Researcher to Study How Economically Important Ore Deposits Are Formed

Adriana Potra
Russell Cothren

Adriana Potra

Mississippi Valley-type ore deposits, which are found worldwide, are highly valued for their economic potential. A University of Arkansas geologist is developing research that will improve our understanding of where and how the ores form, and possibly lead to discoveries of new deposits.

Adriana Potra, an associate professor in the Department of Geosciences, recently received a three-year, $397,000 grant from the National Science Foundation to investigate the processes that create the ores.

"There is an accepted understanding of how these ores form," Potra said. "However, the work we have been conducting at the U of A shows that it is not quite as simple as it has been thought. Recognition and proof that metal-rich black shales may be a major source of metals in ores may cause a paradigm shift of the basic concepts of how and where the MVT deposits form and may lead to identification of yet-to-be-found deposits. Our work will shed light on the processes involved in generating the MVT ores."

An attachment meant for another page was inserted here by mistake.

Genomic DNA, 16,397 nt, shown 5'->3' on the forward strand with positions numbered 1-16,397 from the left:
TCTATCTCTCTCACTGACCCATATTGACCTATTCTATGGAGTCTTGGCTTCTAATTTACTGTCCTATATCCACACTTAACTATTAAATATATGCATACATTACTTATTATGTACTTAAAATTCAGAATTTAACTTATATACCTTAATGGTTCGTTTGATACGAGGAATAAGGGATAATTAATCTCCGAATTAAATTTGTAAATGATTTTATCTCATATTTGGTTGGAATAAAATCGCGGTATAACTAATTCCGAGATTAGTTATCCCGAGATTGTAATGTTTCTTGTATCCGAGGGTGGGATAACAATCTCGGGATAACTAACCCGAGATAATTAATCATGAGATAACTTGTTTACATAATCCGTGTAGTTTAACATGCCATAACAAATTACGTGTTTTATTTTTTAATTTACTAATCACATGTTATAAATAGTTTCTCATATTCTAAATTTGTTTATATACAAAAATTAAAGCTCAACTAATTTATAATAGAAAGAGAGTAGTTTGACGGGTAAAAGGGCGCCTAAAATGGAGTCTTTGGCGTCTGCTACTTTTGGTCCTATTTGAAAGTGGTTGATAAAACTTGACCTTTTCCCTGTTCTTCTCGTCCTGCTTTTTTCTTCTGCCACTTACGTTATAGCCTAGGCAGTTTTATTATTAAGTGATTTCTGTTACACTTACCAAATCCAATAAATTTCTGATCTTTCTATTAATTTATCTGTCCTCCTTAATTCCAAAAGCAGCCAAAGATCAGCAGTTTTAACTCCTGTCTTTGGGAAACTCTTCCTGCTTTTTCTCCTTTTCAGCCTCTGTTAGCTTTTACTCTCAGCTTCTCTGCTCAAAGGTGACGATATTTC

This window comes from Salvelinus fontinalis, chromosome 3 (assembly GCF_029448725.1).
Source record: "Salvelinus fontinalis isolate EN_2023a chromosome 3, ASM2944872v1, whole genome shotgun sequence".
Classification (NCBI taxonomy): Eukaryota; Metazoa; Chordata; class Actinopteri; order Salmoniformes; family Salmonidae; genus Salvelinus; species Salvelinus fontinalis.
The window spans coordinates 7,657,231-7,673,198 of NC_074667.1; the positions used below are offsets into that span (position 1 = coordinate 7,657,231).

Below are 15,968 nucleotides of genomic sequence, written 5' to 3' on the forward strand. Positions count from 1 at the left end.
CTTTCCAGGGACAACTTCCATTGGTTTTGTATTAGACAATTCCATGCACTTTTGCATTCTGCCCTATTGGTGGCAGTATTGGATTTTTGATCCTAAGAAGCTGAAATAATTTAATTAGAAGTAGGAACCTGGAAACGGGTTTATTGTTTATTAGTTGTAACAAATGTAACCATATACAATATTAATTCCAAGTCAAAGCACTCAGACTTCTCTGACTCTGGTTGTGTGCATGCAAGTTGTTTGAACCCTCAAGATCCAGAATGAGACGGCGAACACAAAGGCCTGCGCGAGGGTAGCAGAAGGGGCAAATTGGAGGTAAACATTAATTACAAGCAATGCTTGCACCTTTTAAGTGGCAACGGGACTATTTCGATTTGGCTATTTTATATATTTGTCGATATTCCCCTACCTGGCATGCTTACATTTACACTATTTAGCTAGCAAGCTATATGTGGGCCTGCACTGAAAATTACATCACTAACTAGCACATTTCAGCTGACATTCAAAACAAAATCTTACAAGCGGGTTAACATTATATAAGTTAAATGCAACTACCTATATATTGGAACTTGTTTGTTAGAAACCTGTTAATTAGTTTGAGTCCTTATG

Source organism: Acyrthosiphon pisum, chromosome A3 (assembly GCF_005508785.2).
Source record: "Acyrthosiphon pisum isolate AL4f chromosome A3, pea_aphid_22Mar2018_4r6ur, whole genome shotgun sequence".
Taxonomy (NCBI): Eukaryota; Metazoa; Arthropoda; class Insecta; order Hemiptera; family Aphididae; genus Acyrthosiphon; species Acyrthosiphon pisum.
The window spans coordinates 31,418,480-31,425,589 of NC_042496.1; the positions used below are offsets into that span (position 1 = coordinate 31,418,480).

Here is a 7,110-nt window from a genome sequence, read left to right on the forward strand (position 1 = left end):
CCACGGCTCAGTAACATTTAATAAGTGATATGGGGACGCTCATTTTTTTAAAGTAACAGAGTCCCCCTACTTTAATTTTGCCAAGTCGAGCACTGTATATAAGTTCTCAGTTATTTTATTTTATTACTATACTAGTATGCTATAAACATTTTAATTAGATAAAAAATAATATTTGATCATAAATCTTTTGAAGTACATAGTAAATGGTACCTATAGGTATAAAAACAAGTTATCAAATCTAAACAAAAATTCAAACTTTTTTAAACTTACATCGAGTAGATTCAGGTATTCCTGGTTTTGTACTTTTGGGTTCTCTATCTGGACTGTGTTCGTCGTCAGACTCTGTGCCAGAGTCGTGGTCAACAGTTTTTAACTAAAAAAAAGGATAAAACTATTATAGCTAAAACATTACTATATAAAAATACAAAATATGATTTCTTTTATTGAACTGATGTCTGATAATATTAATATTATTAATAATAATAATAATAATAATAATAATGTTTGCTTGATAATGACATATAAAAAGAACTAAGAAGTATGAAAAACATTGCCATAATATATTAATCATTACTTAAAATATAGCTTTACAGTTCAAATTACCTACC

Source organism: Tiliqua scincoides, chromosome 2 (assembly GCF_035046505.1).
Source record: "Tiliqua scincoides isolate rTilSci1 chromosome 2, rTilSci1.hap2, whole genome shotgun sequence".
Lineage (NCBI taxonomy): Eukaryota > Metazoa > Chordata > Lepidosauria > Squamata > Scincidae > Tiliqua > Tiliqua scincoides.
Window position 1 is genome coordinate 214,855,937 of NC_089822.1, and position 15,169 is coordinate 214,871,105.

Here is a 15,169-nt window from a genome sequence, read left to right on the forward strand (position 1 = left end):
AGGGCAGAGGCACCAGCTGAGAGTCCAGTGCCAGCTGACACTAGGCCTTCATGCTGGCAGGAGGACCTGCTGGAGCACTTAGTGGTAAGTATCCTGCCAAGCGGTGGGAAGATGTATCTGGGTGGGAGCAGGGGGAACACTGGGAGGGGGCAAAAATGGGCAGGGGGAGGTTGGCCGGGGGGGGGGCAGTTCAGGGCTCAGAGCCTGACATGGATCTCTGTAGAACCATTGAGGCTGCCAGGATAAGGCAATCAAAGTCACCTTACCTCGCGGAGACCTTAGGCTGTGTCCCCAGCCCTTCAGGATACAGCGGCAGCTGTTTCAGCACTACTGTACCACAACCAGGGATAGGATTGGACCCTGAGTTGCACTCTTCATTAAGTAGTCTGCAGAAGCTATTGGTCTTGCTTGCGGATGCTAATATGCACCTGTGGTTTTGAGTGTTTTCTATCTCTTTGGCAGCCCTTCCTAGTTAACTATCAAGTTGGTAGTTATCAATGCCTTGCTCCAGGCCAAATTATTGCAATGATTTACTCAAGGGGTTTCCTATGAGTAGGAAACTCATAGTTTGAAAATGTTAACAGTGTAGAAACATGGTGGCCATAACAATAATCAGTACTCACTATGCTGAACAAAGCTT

Potra and two assistant researchers will gather ore and rock samples in several states including Indiana, Kansas, Missouri, Oklahoma, and Tennessee. Researchers at TRAIL, the Trace Element and Radiogenic Isotope Laboratory at the University of Arkansas, managed by Erik Pollock and operated by Barry Shaulis, will analyze the samples using inductively coupled plasma mass spectrometry to generate elemental and isotopic data.

MVT ores, essential sources of zinc and lead, are important in the United States as well as in developing countries that are utilizing their natural resources to create jobs and develop infrastructure. Resources of this type necessitate investigation since they are part of our effort to ensure societal development on a sustainable Earth.


Adriana Potra, associate professor
Department of Geosciences

Bob Whitby, feature writer
University Relations


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